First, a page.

In the book of Acts, we see the apostles first run afoul of the religious authorities and only later, as Paul spreads the gospel outside Judea, of Roman officials. In no case do we see the apostles deliberately picking these fights, nor acting belligerently. And always the issue is their preaching of the gospel. At that point, the Roman Empire had not taken notice of Christians. Christianity was considered a sect of Judaism. Which is why Paul, in Romans 13, endorses the idea that all human authority is granted by God to enforce law and order. Only the lawbreaker need fear the government, he says. After Rome burned, Nero, looking for scapegoats, blamed the Christians, had Peter and Paul executed and began the first imperial persecution of the church. From then on, depending on the priority various emperors put on it, declaring oneself a Christian was dangerous. Christians were ordered to make a sacrifice to the divine emperor and to curse Christ. Those who refused were killed.
The only New Testament book that we know was definitely written under imperial persecution is Revelation. The author's portrait of Rome, under the guise of Babylon, is that of a powerful prostitute, drunk on the blood of the saints and martyrs. Her downfall is brought about by God. Nowhere in this book, or indeed in the entire New Testament, are Christians pictured as combatants, only as witnesses testifying to Jesus and the gospel.
The persecution of the church waxed and waned until, after nearly 300 years, Christianity was legalized under Constantine. About 60 years later, under Theodosius the Great, Christianity, as defined in the Nicene Creed, was made the only official religion of the Roman Empire. But any idea that church and state never clashed again would be wrong.
I saw a bumper sticker that said, "When religion ran the world, it was called the Dark Ages." This is a prime example of why bumper stickers are a lousy way to make political or religious arguments. There are a number of gross oversimplifications in this slogan but I will select 2.
First, it was not the church that caused the Dark Ages; it was the destruction of the western part of the Roman Empire by barbarian tribes who had no interest in literacy. It was the church, especially the monasteries with their massive libraries, which preserved the writings and wisdom of the ancient Greeks and Romans. In fact the primary way of proving you were clergy was by showing you could read. When the barbarian lords needed someone to keep their books, they hired a cleric, from which we get the word "clerk."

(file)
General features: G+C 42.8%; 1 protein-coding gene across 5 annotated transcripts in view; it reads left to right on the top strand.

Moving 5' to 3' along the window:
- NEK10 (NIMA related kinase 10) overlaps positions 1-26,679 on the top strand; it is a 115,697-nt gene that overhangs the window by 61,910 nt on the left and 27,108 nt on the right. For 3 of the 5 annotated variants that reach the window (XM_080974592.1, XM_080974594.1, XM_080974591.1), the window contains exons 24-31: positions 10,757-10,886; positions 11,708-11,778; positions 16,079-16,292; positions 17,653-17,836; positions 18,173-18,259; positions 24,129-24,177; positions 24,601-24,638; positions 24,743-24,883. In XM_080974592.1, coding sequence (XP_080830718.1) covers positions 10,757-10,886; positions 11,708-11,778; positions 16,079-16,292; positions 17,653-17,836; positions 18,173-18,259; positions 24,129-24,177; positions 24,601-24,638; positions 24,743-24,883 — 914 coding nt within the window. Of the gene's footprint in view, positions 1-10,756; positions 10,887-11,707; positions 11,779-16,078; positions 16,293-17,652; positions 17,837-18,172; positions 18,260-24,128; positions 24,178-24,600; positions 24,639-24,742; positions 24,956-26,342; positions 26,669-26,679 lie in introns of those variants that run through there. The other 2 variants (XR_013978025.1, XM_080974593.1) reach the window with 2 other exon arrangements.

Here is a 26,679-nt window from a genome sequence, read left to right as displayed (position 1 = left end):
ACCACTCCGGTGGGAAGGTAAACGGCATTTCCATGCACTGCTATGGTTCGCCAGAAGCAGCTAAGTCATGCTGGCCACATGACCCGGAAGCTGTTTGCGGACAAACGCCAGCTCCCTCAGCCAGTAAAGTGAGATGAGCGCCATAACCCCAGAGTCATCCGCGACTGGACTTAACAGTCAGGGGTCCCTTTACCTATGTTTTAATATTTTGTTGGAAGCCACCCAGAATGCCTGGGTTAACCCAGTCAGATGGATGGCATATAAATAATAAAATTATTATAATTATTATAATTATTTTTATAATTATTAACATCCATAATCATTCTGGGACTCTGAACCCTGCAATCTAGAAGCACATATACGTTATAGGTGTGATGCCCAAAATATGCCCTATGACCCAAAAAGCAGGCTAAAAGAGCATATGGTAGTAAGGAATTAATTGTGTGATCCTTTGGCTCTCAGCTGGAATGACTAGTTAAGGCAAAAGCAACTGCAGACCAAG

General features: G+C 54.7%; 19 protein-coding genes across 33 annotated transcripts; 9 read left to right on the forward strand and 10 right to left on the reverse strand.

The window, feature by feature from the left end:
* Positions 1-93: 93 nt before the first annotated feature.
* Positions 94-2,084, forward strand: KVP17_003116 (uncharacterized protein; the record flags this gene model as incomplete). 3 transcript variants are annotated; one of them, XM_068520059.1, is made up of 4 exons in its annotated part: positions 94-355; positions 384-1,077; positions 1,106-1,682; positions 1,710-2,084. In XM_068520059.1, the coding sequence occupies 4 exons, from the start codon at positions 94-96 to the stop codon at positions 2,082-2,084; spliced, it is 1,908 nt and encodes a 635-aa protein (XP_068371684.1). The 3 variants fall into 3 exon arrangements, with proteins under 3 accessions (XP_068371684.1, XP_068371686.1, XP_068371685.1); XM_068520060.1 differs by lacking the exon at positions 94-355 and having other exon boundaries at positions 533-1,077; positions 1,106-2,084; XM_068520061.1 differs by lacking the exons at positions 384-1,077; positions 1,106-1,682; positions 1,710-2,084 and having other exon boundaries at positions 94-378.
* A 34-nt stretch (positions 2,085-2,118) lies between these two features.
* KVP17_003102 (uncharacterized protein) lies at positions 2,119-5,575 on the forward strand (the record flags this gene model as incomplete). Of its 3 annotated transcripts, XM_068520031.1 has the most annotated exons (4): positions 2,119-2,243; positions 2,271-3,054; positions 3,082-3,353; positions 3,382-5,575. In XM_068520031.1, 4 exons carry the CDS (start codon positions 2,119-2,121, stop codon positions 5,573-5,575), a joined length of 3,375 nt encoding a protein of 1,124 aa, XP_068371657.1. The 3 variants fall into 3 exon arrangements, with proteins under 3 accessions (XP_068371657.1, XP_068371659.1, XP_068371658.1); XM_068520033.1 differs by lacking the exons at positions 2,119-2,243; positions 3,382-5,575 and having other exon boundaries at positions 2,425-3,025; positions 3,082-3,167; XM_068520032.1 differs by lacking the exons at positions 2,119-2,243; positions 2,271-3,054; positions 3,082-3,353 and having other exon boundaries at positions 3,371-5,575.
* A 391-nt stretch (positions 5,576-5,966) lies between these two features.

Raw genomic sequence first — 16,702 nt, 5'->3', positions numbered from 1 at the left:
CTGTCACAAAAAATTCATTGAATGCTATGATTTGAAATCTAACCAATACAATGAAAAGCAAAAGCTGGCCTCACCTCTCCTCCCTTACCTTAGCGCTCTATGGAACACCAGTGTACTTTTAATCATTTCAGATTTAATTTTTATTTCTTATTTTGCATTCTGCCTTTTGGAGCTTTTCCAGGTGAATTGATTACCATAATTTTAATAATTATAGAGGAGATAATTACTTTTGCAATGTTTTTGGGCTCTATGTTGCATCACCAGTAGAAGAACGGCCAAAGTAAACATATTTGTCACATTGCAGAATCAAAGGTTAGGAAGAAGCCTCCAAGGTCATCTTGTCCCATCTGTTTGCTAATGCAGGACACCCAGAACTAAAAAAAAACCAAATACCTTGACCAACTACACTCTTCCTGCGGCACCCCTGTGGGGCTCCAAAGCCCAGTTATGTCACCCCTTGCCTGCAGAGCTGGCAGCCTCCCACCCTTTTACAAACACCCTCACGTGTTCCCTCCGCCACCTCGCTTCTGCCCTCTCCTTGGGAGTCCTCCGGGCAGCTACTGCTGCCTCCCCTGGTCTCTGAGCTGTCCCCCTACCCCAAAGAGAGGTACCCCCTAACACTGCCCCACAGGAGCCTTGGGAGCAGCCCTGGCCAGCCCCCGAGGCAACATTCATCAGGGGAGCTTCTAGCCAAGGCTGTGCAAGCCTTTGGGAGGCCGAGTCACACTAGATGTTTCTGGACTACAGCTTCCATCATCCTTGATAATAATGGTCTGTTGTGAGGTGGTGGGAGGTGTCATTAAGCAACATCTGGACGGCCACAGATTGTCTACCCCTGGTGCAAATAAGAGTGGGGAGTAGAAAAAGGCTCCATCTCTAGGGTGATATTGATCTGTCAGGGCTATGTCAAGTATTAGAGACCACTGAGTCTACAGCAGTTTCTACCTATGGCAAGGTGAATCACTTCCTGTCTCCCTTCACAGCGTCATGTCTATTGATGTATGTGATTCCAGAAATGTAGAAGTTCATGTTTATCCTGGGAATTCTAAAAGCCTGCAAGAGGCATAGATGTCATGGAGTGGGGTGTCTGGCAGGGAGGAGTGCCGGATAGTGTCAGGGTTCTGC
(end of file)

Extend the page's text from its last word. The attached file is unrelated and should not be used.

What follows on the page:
Secondly, the idea that the church "ruled" Europe is fallacious. While the barbarians eventually became Christians (though "Christianized" might be a more accurate way to describe pagans who were suddenly ordered to get baptized because their ruler had converted), they in no way let the church dictate how they ruled or conducted themselves. While theoretically the church ruled over religious matters and the state over secular matters, controversies between popes and princes over jurisdiction in various issues characterize not only the Dark Ages, but the Middle Ages, the Renaissance, the Reformation and the Enlightenment. If the church had actually ruled Europe, there would have been less fighting among Christians. The church declared the Peace of God which sought to grant immunity from military violence to noncombatants, women, children, churches and church lands, merchants, even farm animals. Violations of this, such as burning houses or beating the defenseless, could get you excommunicated. The church also declared the Truce of God which prohibited fighting on Sundays and holy days, all of Lent and every Friday. As we know, so-called Christian princes often violated these rules. Were the church really running the world, the "Dark Ages" would have been a lot lighter and a lot more peaceful.